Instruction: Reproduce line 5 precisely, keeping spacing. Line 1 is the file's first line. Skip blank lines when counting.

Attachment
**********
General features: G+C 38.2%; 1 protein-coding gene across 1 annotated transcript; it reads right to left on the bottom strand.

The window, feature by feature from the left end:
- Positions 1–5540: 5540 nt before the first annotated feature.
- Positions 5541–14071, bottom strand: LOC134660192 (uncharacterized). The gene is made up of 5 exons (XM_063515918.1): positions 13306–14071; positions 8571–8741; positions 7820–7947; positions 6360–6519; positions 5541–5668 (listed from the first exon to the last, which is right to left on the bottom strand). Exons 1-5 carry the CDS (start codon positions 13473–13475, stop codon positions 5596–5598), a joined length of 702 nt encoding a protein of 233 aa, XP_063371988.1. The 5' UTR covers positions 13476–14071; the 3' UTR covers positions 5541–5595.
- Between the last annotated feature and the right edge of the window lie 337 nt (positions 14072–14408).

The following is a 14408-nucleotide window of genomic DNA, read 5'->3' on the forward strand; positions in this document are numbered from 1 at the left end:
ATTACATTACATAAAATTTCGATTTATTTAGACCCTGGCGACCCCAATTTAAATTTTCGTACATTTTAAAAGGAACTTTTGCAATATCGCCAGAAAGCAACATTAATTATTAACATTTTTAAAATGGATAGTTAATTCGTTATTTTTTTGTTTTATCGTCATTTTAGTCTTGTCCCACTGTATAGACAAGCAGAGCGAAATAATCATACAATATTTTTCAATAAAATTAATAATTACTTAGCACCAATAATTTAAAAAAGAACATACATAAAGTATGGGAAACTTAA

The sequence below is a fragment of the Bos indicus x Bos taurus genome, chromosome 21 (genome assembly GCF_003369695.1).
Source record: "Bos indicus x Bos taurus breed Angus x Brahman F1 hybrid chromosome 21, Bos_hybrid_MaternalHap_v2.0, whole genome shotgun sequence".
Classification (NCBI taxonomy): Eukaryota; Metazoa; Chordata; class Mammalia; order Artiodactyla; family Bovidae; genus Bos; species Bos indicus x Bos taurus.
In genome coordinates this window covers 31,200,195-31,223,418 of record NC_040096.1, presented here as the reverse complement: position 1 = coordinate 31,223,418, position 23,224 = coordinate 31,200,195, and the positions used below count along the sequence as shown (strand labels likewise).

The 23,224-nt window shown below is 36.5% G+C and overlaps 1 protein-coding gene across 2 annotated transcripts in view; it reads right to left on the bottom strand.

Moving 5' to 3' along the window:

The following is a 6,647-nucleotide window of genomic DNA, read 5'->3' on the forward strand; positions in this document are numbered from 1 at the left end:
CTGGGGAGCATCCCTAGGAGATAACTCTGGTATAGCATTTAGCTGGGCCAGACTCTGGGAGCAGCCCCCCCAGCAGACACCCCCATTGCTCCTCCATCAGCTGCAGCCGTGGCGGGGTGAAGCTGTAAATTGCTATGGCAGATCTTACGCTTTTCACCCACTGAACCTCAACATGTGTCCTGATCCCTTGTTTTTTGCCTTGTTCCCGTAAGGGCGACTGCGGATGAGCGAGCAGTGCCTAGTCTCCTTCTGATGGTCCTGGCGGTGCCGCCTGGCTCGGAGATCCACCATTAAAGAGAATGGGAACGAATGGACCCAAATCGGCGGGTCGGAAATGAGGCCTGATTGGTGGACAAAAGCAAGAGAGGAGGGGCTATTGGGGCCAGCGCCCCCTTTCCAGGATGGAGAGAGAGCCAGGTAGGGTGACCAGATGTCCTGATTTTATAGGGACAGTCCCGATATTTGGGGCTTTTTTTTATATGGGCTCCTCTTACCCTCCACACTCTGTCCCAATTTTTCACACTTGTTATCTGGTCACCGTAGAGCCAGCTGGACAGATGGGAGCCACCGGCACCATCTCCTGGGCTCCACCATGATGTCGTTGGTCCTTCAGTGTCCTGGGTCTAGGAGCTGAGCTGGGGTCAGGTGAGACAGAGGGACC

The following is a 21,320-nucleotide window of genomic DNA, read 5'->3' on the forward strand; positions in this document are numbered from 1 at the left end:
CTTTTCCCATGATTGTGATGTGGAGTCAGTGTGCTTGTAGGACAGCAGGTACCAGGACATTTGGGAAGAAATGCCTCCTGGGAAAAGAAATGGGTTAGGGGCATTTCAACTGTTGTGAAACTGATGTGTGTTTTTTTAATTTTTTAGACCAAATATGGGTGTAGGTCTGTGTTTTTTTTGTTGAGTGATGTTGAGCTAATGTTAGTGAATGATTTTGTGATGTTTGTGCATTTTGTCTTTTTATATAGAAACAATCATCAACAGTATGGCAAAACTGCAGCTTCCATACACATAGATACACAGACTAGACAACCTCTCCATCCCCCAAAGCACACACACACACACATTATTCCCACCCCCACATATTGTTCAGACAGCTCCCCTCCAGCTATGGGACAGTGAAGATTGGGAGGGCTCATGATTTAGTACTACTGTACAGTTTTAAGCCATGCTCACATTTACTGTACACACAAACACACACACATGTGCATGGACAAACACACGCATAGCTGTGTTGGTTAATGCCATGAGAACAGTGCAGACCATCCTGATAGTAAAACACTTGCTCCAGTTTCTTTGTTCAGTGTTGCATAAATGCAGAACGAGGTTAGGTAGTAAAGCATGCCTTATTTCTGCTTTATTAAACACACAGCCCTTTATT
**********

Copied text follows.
- Between the last annotated feature and the right edge of the window lie 337 nt (positions 14072–14408).